And we’ve got to wonder why everyone “likes” solar so much.
—My argument is that it represents some of the fundamental nature of the universe, and that this nature has formed a similarly fundamental piece of the fabric that makes up the socio-economic model the United States of America deployed.
GMB is calling on the UK and devolved governments as well as Ofgem, National Grid and the energy select committee to urgently evaluate the lessons that should be learned from the widespread power cuts in Australia arising from the changes from sourcing power from renewable sources instead of coal and oil fired stations.
From a universal nature, and go with me please, a single solar panel, an electron, a human and the ideas of a free society seem to have much in common. We individuals, like these electrons acting as particles, exist within a broader society, like a wave of electrons. And your solar power panel, living as these electrons move through a circuit while feeding these individuals moving through their highways, also finds itself within a broader power grid.
Little tiny pieces coming together to become grandeur.
According to the WWF, the whole world could get all the power it needs from renewable resources by 2050, ending our reliance on fossil fuels and other depleting resources – but only if the right political, financial and societal decisions are made, and quickly.
Sub-atomic field interactions into elements, into particles of dust, then rocks, and stars, and planets, and solar systems and then us. Then we as single celled organisms, who organize into complex creatures, which in turn make themselves into families, and tribes, and cities and nations. Those who come together, those particles, those people who build those families into a country that protects them. And from here we all grow.
When the founding politicians of the United States of America came together almost 250 years ago – they had ideas similar to these. Ideas of inalienable individual rights, ideas of giving persons the ability to achieve their happiness. But they still had reality, and the fact that they needed to bind together to survive – because those around them would take what they please otherwise.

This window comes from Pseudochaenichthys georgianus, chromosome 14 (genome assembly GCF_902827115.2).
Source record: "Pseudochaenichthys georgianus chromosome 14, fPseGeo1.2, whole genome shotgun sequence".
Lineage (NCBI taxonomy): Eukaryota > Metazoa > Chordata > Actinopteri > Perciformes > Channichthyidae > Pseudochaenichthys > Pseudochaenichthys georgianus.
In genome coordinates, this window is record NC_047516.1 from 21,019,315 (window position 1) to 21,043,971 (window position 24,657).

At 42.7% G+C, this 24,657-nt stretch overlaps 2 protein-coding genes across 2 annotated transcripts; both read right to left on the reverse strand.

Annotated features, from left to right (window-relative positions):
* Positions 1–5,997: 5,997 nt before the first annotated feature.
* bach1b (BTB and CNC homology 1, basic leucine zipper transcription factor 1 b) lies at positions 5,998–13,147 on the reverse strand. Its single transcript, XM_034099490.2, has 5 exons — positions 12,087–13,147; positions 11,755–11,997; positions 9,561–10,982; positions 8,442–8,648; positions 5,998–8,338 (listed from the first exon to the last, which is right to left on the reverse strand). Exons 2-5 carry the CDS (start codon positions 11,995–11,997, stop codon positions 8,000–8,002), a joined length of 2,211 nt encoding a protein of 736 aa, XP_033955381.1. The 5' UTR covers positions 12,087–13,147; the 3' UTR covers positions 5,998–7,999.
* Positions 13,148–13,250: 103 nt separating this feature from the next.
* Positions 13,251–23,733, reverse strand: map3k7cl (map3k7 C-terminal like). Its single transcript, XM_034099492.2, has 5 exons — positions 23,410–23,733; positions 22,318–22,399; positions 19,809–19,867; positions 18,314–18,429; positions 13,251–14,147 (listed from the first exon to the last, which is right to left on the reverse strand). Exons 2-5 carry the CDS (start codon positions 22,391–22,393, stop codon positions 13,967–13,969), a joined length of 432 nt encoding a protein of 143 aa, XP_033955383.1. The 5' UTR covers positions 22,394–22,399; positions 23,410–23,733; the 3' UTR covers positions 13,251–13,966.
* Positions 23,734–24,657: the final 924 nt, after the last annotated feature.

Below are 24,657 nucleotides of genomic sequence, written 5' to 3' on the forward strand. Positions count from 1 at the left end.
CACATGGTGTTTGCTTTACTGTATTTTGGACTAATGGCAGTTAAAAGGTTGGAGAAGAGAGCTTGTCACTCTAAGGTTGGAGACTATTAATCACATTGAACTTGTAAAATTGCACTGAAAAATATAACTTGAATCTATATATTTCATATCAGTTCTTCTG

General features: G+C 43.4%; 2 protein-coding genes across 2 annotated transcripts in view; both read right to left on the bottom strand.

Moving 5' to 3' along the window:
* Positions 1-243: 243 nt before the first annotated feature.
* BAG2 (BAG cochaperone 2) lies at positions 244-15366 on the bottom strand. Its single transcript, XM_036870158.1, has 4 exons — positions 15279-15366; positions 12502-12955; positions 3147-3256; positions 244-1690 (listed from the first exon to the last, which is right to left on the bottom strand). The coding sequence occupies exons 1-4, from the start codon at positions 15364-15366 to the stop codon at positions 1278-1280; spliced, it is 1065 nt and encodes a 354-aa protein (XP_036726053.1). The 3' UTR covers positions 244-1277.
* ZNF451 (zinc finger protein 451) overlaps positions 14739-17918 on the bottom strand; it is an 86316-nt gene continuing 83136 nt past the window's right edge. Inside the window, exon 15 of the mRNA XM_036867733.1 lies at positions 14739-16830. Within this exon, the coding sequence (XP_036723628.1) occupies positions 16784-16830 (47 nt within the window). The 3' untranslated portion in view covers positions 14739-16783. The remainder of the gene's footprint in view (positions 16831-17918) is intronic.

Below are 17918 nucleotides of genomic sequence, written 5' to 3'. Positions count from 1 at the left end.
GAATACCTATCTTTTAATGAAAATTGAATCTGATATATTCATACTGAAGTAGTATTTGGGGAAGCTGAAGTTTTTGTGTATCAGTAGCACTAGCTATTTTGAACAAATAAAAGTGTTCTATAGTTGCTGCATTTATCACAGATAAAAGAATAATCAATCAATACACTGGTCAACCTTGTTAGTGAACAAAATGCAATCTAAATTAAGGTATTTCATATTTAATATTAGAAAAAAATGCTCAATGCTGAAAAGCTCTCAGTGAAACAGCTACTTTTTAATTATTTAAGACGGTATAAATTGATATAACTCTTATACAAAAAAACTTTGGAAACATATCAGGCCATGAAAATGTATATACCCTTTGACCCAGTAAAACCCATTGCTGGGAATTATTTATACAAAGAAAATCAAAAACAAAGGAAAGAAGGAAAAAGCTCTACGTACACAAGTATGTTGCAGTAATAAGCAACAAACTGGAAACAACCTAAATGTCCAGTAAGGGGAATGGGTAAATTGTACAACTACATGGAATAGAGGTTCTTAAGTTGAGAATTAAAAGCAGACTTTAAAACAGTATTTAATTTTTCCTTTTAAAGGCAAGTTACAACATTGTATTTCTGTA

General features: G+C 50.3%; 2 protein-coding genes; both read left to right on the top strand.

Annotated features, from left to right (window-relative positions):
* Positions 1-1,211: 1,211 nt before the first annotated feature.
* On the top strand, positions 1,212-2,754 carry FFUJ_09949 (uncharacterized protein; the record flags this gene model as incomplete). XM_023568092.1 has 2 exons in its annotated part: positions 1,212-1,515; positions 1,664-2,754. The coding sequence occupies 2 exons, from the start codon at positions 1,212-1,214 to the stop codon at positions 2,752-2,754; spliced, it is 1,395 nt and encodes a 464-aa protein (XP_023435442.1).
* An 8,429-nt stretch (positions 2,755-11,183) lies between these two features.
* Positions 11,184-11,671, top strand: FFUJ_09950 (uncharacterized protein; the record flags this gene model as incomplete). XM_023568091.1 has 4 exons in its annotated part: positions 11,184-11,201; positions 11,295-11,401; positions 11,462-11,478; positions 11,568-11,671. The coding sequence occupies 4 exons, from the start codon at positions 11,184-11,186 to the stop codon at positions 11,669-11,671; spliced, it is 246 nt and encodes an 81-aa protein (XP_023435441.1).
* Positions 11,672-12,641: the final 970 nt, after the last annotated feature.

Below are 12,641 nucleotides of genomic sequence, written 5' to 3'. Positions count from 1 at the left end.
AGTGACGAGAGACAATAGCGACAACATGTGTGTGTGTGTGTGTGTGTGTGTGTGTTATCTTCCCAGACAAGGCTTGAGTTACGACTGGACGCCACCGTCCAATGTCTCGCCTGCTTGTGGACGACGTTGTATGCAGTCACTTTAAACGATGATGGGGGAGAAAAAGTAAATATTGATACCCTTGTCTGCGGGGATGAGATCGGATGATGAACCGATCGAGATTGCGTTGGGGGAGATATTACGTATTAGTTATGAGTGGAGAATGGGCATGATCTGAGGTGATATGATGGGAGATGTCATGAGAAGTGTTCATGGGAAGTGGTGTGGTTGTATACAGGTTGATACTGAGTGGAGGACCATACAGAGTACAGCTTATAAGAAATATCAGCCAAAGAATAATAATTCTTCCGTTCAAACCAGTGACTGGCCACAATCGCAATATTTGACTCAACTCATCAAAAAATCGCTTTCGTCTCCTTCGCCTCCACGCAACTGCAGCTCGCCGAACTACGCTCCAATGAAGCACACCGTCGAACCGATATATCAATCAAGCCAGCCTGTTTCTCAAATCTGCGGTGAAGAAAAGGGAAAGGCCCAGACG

And so together, they founded states, levied their own taxes, fought together, died together, and came to a hard accepted conclusion that they must give up their pure individualism to create a nation. To protect the weak and strong, to be an electron in a wave, a net metered residential solar project at the end of the cul de sac sitting at the grid’s edge.
And that’s why we love solar power.
It’s clear the parallels to life of the increasing complexity of solar cells, then modules, and strings, and combiners, and inverters, transformers and the power lines of our grid. It ties to us in that there’s also the life giving individualism of self generation – of your home being a fortress. Of many homes being a nation. There is the retaking of the economic power from the monopoly electricity generators. There’s helping those around you, cleaning their air, because you care for their health. If only because you care for the health of the state with ideas that help us, but more broadly because you’re a human.
percent of all energy used nationally.
And so, for me, solar power has much potential. Its nature is fundamental, and because of that, like vines growing from the dirt, its influence will start small, and slowly work its way up. Into your home, into your car, into your work, remaking the global politico-energy hegemon, and giving a small piece of the might, the power, back to the people.
The views and opinions expressed in this article are the author’s own, and do not necessarily reflect those held by pv magazine.